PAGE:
In Canada, Indigenous peoples are divided into three groups: Inuit, Métis, and First Nations. The Inuit are primarily found in Canada’s far north. Their territory, identified as Inuit Nunangat, encompasses a large portion of the Arctic region’s land, ocean, and snow. Métis peoples are individuals of combined Indigenous and European heritage who dwell predominantly in the Prairie provinces, Ontario, and other regions of Canada. First Nations peoples were the aboriginal occupants of what is now Canada, frequently inhabiting regions south of the Arctic Circle. According to Nelson and Wilson (2017), “in Canada, despite an abundance of health research documenting inequalities in morbidity and mortality rates for Indigenous peoples, relatively little research has focused on mental health” (p. 93). This paper was written to explore the lives of Canadian Indigenous people in terms of education and scholarships.
Educational achievement is a contentious term, particularly when it comes to Indigenous kids. Decolonization education includes understanding how colonialism has influenced education and trying to disrupt colonial institutions, processes, and processes in educational settings (Pratt et al., 2018). Conflicts in student success discourses describe the characteristics of educational organizations’ strategic planning and their dependence on statistical information that has prioritized limited, integrationist criteria of Western or Eurocentric education, pedagogy, and views. According to Radford et al. (2021), “educational concerns in Indigenous people are often more significant than those in non-Indigenous populations, including increased rates of chronic diseases and mental health concerns” (p. 1). Examinations of statistical research demonstrating considerably lower academic chances of success among Indigenous adolescents than their non-Aboriginal counterparts have long dominated urban Aboriginal post-secondary academic achievement assessments.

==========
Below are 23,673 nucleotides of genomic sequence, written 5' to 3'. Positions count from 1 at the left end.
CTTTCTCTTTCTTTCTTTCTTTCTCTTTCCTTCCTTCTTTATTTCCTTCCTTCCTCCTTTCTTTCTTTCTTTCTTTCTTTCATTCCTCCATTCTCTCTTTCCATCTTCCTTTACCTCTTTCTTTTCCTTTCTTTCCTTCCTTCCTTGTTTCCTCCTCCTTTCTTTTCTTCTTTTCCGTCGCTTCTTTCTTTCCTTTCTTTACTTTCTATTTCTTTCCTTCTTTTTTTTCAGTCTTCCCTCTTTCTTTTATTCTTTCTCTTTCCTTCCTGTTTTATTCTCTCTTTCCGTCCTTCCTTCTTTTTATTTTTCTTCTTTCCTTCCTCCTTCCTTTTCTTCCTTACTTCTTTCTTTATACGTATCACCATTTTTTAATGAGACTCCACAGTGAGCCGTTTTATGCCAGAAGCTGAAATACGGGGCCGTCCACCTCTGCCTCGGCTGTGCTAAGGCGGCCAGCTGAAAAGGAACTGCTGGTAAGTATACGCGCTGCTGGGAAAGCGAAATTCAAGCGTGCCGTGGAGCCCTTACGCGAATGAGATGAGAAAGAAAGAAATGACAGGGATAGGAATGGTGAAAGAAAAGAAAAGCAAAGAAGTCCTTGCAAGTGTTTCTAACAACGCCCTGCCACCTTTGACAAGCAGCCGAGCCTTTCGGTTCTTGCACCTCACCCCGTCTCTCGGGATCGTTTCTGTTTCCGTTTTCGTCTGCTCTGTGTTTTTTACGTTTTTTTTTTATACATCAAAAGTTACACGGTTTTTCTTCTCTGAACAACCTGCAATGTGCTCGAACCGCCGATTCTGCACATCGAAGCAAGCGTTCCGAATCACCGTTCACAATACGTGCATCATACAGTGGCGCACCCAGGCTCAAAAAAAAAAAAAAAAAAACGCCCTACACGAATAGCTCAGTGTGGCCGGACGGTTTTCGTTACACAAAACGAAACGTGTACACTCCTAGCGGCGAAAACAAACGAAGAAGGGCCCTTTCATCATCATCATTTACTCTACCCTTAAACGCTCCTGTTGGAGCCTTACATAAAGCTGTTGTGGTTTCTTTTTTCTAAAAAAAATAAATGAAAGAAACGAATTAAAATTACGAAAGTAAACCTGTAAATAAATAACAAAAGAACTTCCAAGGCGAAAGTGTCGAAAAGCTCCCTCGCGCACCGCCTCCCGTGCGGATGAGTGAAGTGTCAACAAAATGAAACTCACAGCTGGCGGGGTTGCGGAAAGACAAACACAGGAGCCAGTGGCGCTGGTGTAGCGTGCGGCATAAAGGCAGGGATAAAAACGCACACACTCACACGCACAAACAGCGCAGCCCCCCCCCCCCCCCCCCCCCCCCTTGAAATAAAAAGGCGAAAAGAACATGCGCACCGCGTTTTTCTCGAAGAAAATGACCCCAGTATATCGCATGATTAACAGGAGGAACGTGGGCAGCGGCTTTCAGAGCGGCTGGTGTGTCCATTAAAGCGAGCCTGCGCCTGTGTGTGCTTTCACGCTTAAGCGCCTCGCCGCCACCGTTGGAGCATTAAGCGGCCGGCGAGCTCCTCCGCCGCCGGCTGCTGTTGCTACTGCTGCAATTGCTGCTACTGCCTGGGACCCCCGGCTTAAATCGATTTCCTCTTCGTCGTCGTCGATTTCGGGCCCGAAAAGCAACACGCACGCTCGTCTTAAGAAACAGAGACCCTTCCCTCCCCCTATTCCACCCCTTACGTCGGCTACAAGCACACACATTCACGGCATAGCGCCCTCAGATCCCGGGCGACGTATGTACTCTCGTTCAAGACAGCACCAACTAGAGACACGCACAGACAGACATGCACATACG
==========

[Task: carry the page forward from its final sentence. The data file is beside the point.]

These statistical comparisons have resulted in research inquiries and policy analyses that have entrenched a deficit discourse or worldview in relation to Aboriginal peoples. According to Wotherspoon and Milne (2020), “the national Truth and Reconciliation Commission of Canada has challenged governments and school boards across Canada to acknowledge and address the damaging legacies of residential schooling while ensuring that all students gain an adequate understanding of relations between Indigenous Peoples and non-Indigenous peoples” (p. 1). These apparent inadequacies and dependence are based on inequalities discovered when Aboriginal kids progress through traditional educational institutions. These inadequacies have rerouted attention away from the institutional problems confronting Aboriginal students, employees, and teaching staff navigating a structure that has advantaged Western knowledge as the secured creditor of methodical, logical discourse and the origin of advancement while actively, with the exception of Indigenous knowledge, save in a few cases and only in a minimal way.